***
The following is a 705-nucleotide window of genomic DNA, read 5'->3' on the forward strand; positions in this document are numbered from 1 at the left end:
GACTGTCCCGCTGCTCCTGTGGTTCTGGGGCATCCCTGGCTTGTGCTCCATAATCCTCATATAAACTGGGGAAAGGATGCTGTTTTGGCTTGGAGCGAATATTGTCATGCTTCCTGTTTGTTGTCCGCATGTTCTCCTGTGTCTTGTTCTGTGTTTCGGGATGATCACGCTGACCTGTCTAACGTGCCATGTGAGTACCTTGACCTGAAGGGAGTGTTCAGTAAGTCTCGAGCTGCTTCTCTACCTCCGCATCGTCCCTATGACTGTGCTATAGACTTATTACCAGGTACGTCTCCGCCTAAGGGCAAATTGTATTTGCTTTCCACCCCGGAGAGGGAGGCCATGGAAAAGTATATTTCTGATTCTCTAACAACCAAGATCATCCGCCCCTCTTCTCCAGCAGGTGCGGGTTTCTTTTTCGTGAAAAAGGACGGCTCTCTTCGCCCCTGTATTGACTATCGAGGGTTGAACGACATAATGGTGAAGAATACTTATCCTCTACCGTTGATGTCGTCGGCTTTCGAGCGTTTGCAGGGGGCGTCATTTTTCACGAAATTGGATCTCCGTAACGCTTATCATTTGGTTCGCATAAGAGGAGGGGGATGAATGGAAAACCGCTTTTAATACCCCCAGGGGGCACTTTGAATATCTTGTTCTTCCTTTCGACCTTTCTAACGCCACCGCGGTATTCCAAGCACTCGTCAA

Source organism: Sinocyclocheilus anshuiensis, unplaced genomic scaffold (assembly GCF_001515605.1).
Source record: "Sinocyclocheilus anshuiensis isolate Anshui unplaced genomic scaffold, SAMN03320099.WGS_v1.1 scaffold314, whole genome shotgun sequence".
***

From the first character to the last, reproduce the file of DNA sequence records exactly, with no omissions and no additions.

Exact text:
The following is a 705-nucleotide window of genomic DNA, read 5'->3' on the forward strand; positions in this document are numbered from 1 at the left end:
GACTGTCCCGCTGCTCCTGTGGTTCTGGGGCATCCCTGGCTTGTGCTCCATAATCCTCATATAAACTGGGGAAAGGATGCTGTTTTGGCTTGGAGCGAATATTGTCATGCTTCCTGTTTGTTGTCCGCATGTTCTCCTGTGTCTTGTTCTGTGTTTCGGGATGATCACGCTGACCTGTCTAACGTGCCATGTGAGTACCTTGACCTGAAGGGAGTGTTCAGTAAGTCTCGAGCTGCTTCTCTACCTCCGCATCGTCCCTATGACTGTGCTATAGACTTATTACCAGGTACGTCTCCGCCTAAGGGCAAATTGTATTTGCTTTCCACCCCGGAGAGGGAGGCCATGGAAAAGTATATTTCTGATTCTCTAACAACCAAGATCATCCGCCCCTCTTCTCCAGCAGGTGCGGGTTTCTTTTTCGTGAAAAAGGACGGCTCTCTTCGCCCCTGTATTGACTATCGAGGGTTGAACGACATAATGGTGAAGAATACTTATCCTCTACCGTTGATGTCGTCGGCTTTCGAGCGTTTGCAGGGGGCGTCATTTTTCACGAAATTGGATCTCCGTAACGCTTATCATTTGGTTCGCATAAGAGGAGGGGGATGAATGGAAAACCGCTTTTAATACCCCCAGGGGGCACTTTGAATATCTTGTTCTTCCTTTCGACCTTTCTAACGCCACCGCGGTATTCCAAGCACTCGTCAA

Source organism: Sinocyclocheilus anshuiensis, unplaced genomic scaffold (assembly GCF_001515605.1).
Source record: "Sinocyclocheilus anshuiensis isolate Anshui unplaced genomic scaffold, SAMN03320099.WGS_v1.1 scaffold314, whole genome shotgun sequence".